Today, more than ever, technology is shaping our workspaces. As many as 68% of Australian employers now offer remote working options, and globally 68% of employees work remotely at least once a month. Companies are spread across multiple workforces around the world. We can teleconference, work on collaborative documents, store everything in the cloud and even send email from our fridges.

Convergence of data delivers smarter, more integrated buildings where different layers of technology and sensors are linked together to deliver a building which seamlessly responds to us, and learns from us.

 

Now our office spaces adapt to us

All of this means that offices are people-led now, more than they ever have been. They’re not simply one central location where everyone goes to work. The world’s best offices accommodate every kind of employee, whether they are always in the building, on the road or working from their loft. Now, they are a hub, an activity centre and a place where ideas are born.

The technology driving them has evolved to become autonomous. Smart offices incorporate data and machine learning into their design, with central or mesh networks connecting devices that control everything from responsive smart-lighting to heating and even real-time responsive maintenance. Today’s office has become more intelligent, predicting what needs to happen to keep employees at their most comfortable, so they can do their best work.

For some of us, “going to the office” now means heading to well-focused facilities that reflect our needs as humans. Through responsive lighting, we are treated to the perfect ambient conditions. Ubiquitous sensors know when we’re leaving or entering a room and can have it ready at our ideal temperature. Location alerts help us find teammates, use spaces more efficiently and save on unnecessary energy costs.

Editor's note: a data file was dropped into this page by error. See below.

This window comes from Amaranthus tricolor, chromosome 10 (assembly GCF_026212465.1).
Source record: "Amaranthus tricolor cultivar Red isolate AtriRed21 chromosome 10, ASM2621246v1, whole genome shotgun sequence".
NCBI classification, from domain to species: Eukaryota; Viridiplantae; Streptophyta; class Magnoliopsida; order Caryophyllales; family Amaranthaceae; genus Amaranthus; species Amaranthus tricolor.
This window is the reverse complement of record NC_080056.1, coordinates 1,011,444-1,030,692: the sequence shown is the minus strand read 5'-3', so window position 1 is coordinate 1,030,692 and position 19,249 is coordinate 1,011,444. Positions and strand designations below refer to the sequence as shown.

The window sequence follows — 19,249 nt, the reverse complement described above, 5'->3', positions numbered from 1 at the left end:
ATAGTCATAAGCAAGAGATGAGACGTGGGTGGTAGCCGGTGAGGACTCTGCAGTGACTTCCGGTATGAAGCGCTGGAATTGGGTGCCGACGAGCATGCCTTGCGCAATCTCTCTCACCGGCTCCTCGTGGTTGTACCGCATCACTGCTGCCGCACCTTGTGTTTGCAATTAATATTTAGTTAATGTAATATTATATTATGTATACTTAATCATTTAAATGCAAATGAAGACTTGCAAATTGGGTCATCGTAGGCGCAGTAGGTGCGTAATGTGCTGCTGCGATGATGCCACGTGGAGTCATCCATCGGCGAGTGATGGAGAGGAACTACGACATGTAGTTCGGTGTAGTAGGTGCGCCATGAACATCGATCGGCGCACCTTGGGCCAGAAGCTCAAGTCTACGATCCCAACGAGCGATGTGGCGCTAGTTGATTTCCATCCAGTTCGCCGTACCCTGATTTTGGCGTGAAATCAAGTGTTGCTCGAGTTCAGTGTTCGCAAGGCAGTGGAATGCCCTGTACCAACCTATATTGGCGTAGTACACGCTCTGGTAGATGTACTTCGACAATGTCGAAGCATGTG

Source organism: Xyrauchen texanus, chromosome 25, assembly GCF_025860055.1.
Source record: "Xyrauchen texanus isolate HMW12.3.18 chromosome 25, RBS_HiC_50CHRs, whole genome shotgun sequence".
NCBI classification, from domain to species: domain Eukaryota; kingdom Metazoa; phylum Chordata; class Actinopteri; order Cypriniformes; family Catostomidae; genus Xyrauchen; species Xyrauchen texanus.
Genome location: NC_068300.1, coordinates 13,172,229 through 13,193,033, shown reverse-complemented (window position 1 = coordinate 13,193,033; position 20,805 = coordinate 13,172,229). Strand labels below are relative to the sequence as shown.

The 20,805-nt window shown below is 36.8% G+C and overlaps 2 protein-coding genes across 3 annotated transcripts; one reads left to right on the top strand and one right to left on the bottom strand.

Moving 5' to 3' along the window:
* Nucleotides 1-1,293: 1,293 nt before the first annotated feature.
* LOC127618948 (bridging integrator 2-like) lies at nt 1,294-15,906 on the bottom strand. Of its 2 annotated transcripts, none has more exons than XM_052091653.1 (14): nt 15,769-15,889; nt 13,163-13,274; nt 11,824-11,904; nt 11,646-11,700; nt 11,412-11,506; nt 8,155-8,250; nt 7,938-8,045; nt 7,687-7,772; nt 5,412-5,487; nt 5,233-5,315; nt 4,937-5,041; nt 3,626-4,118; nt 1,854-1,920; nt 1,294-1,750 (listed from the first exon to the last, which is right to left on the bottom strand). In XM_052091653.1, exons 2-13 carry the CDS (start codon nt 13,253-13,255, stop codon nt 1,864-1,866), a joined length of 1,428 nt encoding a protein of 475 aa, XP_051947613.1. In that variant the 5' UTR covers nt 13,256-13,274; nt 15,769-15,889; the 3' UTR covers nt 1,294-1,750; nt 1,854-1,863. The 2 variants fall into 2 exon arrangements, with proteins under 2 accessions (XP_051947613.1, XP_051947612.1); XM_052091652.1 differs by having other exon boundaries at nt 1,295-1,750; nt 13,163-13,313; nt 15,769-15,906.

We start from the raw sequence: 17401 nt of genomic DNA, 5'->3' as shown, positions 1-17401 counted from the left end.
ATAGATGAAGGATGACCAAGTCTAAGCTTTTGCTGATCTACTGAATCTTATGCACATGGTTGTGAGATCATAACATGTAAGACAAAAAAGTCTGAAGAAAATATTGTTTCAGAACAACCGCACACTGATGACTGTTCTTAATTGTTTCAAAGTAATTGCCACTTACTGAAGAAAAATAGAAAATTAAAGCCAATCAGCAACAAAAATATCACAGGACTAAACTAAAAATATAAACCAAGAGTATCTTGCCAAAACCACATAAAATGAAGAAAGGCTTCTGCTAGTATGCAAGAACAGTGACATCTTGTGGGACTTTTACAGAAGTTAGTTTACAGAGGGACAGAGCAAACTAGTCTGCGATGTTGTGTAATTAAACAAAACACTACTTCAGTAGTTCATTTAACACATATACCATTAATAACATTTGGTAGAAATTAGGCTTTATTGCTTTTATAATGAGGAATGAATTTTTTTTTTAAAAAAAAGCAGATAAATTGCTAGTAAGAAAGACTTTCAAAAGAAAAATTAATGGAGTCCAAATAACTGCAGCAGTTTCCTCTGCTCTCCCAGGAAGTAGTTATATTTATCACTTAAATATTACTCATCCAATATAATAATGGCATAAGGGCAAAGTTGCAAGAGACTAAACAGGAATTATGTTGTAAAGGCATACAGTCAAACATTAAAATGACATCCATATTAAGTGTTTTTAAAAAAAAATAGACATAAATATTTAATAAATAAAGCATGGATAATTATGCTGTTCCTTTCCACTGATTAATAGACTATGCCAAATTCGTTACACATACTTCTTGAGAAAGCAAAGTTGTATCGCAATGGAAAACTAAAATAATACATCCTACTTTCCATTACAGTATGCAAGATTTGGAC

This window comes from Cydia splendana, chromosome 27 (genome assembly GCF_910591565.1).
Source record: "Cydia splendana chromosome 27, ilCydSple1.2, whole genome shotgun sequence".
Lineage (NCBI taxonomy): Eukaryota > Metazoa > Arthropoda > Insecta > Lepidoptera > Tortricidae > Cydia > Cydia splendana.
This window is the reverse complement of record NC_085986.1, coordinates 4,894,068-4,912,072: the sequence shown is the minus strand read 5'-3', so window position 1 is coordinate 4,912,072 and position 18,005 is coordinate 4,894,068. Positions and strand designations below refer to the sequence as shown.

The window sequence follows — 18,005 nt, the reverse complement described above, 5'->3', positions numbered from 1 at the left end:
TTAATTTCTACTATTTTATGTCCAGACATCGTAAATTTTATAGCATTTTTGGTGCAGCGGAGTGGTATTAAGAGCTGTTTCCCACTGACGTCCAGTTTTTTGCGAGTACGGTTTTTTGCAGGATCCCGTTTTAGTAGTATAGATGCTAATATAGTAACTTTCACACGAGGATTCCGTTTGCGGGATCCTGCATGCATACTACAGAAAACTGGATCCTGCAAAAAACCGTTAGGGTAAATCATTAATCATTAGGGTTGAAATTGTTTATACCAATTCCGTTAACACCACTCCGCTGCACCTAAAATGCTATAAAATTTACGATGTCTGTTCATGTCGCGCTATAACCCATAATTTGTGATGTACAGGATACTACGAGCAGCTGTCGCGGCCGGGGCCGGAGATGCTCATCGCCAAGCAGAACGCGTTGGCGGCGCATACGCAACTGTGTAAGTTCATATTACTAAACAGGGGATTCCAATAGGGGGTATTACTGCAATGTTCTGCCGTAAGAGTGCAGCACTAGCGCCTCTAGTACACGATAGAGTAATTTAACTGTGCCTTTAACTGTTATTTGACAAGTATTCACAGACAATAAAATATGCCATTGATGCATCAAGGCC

The technology can come with us

The Internet of Things (IoT) now lets us connect all of this together. The lighting in our office can be controlled by our wearables or other smart devices. We can ask a voice search at home to order supplies for our meeting tomorrow. The technology itself can look at what we have done before and predict what we need before we know we need it.

Soon you might enter a workplace that will know who you are as you walk up and will open the front door for you, advise you where your first meeting is located, and guide you along your way.

All of this data can be shared with other building systems or integrated building networks, or even made available to the cloud, opening up even more possibilities through Artificial Intelligence and data analytics platforms. This convergence of data, delivers smarter, more integrated buildings where these different layers of technology and sensors are linked together to deliver a building which seamlessly responds to us, and learns from us. Like climbing into a car that knows your preferred seat position, soon you might enter a workplace that will know who you are as you walk up and will open the front door for you, advise you where your first meeting is located, and guide you along your way with an easy to follow map.

Ancient Rome might have had innovative aqueducts, but they couldn’t have imagined a modern office space. As businesses have learned the value of their people and looked to understand their needs, approaches to office design have drastically changed. At the same time, technology and culture shifts have made it increasingly possible to create personalised workspaces – all to give people the best possible environment so they can do their best work.